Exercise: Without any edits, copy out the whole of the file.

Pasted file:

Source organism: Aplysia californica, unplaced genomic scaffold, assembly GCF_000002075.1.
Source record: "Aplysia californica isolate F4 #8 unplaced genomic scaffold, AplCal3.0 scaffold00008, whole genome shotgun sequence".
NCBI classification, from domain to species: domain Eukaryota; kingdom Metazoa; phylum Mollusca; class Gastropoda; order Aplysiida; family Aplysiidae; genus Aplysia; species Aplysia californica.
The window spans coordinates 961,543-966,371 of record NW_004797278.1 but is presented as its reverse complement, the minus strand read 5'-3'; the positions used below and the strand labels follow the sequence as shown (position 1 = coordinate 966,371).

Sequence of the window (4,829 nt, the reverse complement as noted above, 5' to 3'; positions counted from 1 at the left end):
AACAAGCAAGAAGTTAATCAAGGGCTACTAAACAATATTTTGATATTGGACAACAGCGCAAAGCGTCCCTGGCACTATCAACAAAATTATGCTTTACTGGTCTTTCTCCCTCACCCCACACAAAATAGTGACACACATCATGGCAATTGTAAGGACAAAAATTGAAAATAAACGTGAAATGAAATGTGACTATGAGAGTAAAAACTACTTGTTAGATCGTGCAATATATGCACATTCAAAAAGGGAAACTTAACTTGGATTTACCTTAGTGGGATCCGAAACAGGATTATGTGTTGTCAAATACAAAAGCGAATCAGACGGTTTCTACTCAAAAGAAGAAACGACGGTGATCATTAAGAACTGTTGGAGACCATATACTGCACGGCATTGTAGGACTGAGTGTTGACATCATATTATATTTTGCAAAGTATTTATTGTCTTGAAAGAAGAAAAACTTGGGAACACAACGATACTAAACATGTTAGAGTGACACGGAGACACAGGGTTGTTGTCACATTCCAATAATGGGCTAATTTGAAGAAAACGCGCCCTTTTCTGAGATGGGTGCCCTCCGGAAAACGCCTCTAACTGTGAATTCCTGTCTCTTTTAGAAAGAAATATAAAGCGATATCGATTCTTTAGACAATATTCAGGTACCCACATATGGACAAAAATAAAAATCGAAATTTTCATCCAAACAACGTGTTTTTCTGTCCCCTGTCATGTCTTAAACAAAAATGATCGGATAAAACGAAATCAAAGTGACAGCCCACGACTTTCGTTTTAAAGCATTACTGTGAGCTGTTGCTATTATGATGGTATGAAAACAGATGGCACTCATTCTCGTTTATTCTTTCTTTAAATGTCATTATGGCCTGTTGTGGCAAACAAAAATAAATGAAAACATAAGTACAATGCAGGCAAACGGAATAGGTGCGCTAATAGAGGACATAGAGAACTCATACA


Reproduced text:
Source organism: Aplysia californica, unplaced genomic scaffold, assembly GCF_000002075.1.
Source record: "Aplysia californica isolate F4 #8 unplaced genomic scaffold, AplCal3.0 scaffold00008, whole genome shotgun sequence".
NCBI classification, from domain to species: domain Eukaryota; kingdom Metazoa; phylum Mollusca; class Gastropoda; order Aplysiida; family Aplysiidae; genus Aplysia; species Aplysia californica.
The window spans coordinates 961,543-966,371 of record NW_004797278.1 but is presented as its reverse complement, the minus strand read 5'-3'; the positions used below and the strand labels follow the sequence as shown (position 1 = coordinate 966,371).

Sequence of the window (4,829 nt, the reverse complement as noted above, 5' to 3'; positions counted from 1 at the left end):
AACAAGCAAGAAGTTAATCAAGGGCTACTAAACAATATTTTGATATTGGACAACAGCGCAAAGCGTCCCTGGCACTATCAACAAAATTATGCTTTACTGGTCTTTCTCCCTCACCCCACACAAAATAGTGACACACATCATGGCAATTGTAAGGACAAAAATTGAAAATAAACGTGAAATGAAATGTGACTATGAGAGTAAAAACTACTTGTTAGATCGTGCAATATATGCACATTCAAAAAGGGAAACTTAACTTGGATTTACCTTAGTGGGATCCGAAACAGGATTATGTGTTGTCAAATACAAAAGCGAATCAGACGGTTTCTACTCAAAAGAAGAAACGACGGTGATCATTAAGAACTGTTGGAGACCATATACTGCACGGCATTGTAGGACTGAGTGTTGACATCATATTATATTTTGCAAAGTATTTATTGTCTTGAAAGAAGAAAAACTTGGGAACACAACGATACTAAACATGTTAGAGTGACACGGAGACACAGGGTTGTTGTCACATTCCAATAATGGGCTAATTTGAAGAAAACGCGCCCTTTTCTGAGATGGGTGCCCTCCGGAAAACGCCTCTAACTGTGAATTCCTGTCTCTTTTAGAAAGAAATATAAAGCGATATCGATTCTTTAGACAATATTCAGGTACCCACATATGGACAAAAATAAAAATCGAAATTTTCATCCAAACAACGTGTTTTTCTGTCCCCTGTCATGTCTTAAACAAAAATGATCGGATAAAACGAAATCAAAGTGACAGCCCACGACTTTCGTTTTAAAGCATTACTGTGAGCTGTTGCTATTATGATGGTATGAAAACAGATGGCACTCATTCTCGTTTATTCTTTCTTTAAATGTCATTATGGCCTGTTGTGGCAAACAAAAATAAATGAAAACATAAGTACAATGCAGGCAAACGGAATAGGTGCGCTAATAGAGGACATAGAGAACTCATACA